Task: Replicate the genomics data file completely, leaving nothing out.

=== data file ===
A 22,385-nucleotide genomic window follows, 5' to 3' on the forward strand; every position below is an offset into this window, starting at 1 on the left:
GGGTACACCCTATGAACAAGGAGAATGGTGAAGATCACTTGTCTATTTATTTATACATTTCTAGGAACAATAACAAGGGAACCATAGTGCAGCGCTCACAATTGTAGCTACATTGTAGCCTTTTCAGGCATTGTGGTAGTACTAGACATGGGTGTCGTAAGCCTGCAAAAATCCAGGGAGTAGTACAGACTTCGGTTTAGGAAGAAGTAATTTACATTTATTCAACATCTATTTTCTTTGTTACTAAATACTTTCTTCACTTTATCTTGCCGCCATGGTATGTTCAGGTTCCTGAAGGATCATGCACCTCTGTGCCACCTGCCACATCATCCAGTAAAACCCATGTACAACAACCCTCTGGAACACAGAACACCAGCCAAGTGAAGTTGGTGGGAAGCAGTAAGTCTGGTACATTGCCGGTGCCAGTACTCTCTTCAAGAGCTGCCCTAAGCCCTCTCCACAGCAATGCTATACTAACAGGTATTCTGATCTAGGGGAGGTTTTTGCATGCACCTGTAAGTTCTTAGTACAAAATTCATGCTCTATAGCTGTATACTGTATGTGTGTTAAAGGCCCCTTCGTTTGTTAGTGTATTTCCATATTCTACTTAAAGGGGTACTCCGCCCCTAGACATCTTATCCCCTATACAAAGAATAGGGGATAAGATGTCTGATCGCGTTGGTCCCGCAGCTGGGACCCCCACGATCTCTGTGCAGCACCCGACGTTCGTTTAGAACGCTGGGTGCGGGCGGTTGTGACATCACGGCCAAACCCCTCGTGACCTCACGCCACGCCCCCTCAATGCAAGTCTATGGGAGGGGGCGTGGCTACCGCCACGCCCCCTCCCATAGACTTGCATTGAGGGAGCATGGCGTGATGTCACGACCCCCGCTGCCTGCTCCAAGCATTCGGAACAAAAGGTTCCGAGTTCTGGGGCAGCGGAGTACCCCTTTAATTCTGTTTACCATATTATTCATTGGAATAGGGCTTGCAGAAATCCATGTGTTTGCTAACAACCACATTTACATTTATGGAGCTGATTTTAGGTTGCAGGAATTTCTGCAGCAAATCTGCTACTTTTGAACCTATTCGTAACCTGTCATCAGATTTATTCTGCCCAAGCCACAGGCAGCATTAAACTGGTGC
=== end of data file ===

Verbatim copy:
A 22,385-nucleotide genomic window follows, 5' to 3' on the forward strand; every position below is an offset into this window, starting at 1 on the left:
GGGTACACCCTATGAACAAGGAGAATGGTGAAGATCACTTGTCTATTTATTTATACATTTCTAGGAACAATAACAAGGGAACCATAGTGCAGCGCTCACAATTGTAGCTACATTGTAGCCTTTTCAGGCATTGTGGTAGTACTAGACATGGGTGTCGTAAGCCTGCAAAAATCCAGGGAGTAGTACAGACTTCGGTTTAGGAAGAAGTAATTTACATTTATTCAACATCTATTTTCTTTGTTACTAAATACTTTCTTCACTTTATCTTGCCGCCATGGTATGTTCAGGTTCCTGAAGGATCATGCACCTCTGTGCCACCTGCCACATCATCCAGTAAAACCCATGTACAACAACCCTCTGGAACACAGAACACCAGCCAAGTGAAGTTGGTGGGAAGCAGTAAGTCTGGTACATTGCCGGTGCCAGTACTCTCTTCAAGAGCTGCCCTAAGCCCTCTCCACAGCAATGCTATACTAACAGGTATTCTGATCTAGGGGAGGTTTTTGCATGCACCTGTAAGTTCTTAGTACAAAATTCATGCTCTATAGCTGTATACTGTATGTGTGTTAAAGGCCCCTTCGTTTGTTAGTGTATTTCCATATTCTACTTAAAGGGGTACTCCGCCCCTAGACATCTTATCCCCTATACAAAGAATAGGGGATAAGATGTCTGATCGCGTTGGTCCCGCAGCTGGGACCCCCACGATCTCTGTGCAGCACCCGACGTTCGTTTAGAACGCTGGGTGCGGGCGGTTGTGACATCACGGCCAAACCCCTCGTGACCTCACGCCACGCCCCCTCAATGCAAGTCTATGGGAGGGGGCGTGGCTACCGCCACGCCCCCTCCCATAGACTTGCATTGAGGGAGCATGGCGTGATGTCACGACCCCCGCTGCCTGCTCCAAGCATTCGGAACAAAAGGTTCCGAGTTCTGGGGCAGCGGAGTACCCCTTTAATTCTGTTTACCATATTATTCATTGGAATAGGGCTTGCAGAAATCCATGTGTTTGCTAACAACCACATTTACATTTATGGAGCTGATTTTAGGTTGCAGGAATTTCTGCAGCAAATCTGCTACTTTTGAACCTATTCGTAACCTGTCATCAGATTTATTCTGCCCAAGCCACAGGCAGCATTAAACTGGTGC